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Theatre and Culture in Early Modern England, 1650–1737: From Leviathan to Licensing Act ed. by Catie Gill (review)

Theatre and Culture in Early Modern England, 1650–1737: From Leviathan to Licensing Act ed. by... speculates about what Behn thought and felt. Primarily, however, it seems designed to inveigh against critics who label her a ``feminist,'' although what either they-- whoever they are--or Ms. Hayden mean by that term remains undisclosed. ``If then we must label her,'' Ms. Hayden writes in her final sentence, ``let it be as a playwright or poet, as a fiction writer or translator, since, after all, she frequently included herself as one of the brothers of the pen.'' When it comes to Behn, it seems we should be in a postgender world. Since the previous 200 pages often acknowledge that Behn encountered and sometimes used gender ideology, it surprises that this is really what Ms. Hayden wants us to conclude from her work. Only two paragraphs before, she notes, ``That Behn claimed a space within the masculine domain of public writing was highly irregular and certainly made her a target for satire.'' Nor is it news anymore that the term ``feminist,'' however defined, is problematic when used to describe the ideologies and methods of women in times and cultures other than the one that coined the term. Overall, Of Love and War's extensive lists, descriptions, and summaries evince http://www.deepdyve.com/assets/images/DeepDyve-Logo-lg.png The Scriblerian and the Kit-Cats The Scriblerian and the Kit-Cats

Theatre and Culture in Early Modern England, 1650–1737: From Leviathan to Licensing Act ed. by Catie Gill (review)

The Scriblerian and the Kit-Cats , Volume 45 (2)

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Publisher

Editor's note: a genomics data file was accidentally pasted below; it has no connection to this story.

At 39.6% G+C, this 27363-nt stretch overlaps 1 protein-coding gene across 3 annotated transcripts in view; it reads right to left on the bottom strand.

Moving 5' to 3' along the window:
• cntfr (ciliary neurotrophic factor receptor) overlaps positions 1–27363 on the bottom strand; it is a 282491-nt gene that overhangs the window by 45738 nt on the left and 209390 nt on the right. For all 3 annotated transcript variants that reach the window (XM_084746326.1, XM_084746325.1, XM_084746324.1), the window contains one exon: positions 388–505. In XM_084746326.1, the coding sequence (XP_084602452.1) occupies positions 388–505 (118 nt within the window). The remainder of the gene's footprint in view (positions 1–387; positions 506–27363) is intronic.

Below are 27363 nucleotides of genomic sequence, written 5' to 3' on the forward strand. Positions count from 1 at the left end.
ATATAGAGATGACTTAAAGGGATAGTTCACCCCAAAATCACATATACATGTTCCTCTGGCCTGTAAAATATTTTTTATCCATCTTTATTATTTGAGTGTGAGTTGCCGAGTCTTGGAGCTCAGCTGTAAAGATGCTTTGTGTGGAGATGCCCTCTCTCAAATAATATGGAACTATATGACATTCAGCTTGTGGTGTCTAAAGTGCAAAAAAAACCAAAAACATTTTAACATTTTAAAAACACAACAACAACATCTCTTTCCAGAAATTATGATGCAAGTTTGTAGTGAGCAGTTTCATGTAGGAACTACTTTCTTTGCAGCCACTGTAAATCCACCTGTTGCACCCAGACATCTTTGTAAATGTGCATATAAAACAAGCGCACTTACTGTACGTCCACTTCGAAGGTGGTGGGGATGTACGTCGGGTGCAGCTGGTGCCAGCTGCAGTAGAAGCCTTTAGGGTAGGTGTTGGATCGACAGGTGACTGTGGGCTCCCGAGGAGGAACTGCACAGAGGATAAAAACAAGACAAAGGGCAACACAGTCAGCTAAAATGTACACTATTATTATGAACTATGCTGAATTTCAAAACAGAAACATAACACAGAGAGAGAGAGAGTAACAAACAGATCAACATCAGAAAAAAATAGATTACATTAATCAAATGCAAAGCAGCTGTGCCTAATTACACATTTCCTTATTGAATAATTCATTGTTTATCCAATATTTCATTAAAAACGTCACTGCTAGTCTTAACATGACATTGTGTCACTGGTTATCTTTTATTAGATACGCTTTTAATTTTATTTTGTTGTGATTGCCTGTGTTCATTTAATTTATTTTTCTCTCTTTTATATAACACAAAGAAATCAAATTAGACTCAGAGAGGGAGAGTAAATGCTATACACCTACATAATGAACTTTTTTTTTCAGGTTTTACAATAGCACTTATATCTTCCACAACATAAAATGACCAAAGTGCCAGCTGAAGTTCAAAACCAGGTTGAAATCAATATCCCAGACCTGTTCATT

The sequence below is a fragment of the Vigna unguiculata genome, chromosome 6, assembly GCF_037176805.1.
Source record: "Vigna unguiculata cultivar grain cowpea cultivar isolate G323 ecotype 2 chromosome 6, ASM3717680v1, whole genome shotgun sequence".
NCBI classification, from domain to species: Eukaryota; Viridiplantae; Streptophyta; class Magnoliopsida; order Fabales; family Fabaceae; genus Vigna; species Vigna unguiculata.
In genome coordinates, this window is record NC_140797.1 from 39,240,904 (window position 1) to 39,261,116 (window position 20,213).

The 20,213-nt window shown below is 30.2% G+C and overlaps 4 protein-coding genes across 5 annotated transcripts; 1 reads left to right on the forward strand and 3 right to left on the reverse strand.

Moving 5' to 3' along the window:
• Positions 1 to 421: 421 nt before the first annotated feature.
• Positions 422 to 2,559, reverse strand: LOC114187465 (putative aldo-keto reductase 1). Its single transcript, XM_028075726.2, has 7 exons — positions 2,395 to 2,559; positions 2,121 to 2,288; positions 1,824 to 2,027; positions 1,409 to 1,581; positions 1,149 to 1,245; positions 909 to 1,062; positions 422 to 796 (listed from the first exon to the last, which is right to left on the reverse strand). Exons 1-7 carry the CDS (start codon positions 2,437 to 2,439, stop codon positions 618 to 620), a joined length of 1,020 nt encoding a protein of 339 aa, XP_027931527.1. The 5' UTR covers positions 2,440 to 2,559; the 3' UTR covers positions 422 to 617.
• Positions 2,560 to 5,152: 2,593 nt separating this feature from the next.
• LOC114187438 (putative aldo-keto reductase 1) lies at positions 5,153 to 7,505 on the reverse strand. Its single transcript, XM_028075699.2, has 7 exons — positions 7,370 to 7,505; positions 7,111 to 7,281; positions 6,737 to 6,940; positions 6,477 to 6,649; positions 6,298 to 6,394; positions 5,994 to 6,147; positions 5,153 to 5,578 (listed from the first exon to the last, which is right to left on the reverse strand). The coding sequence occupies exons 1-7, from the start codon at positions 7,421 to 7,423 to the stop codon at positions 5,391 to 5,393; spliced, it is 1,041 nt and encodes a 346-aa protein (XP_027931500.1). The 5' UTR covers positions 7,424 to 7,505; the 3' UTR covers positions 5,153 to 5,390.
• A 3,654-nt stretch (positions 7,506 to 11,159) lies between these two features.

The Scriblerian and the Kit-Cats
Copyright
Copyright © Roy S. Wolper, W. B. Gerard, and Derek Taylor
ISSN
2165-0624
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Abstract

speculates about what Behn thought and felt. Primarily, however, it seems designed to inveigh against critics who label her a ``feminist,'' although what either they-- whoever they are--or Ms. Hayden mean by that term remains undisclosed. ``If then we must label her,'' Ms. Hayden writes in her final sentence, ``let it be as a playwright or poet, as a fiction writer or translator, since, after all, she frequently included herself as one of the brothers of the pen.'' When it comes to Behn, it seems we should be in a postgender world. Since the previous 200 pages often acknowledge that Behn encountered and sometimes used gender ideology, it surprises that this is really what Ms. Hayden wants us to conclude from her work. Only two paragraphs before, she notes, ``That Behn claimed a space within the masculine domain of public writing was highly irregular and certainly made her a target for satire.'' Nor is it news anymore that the term ``feminist,'' however defined, is problematic when used to describe the ideologies and methods of women in times and cultures other than the one that coined the term. Overall, Of Love and War's extensive lists, descriptions, and summaries evince

Journal

The Scriblerian and the Kit-CatsThe Scriblerian and the Kit-Cats

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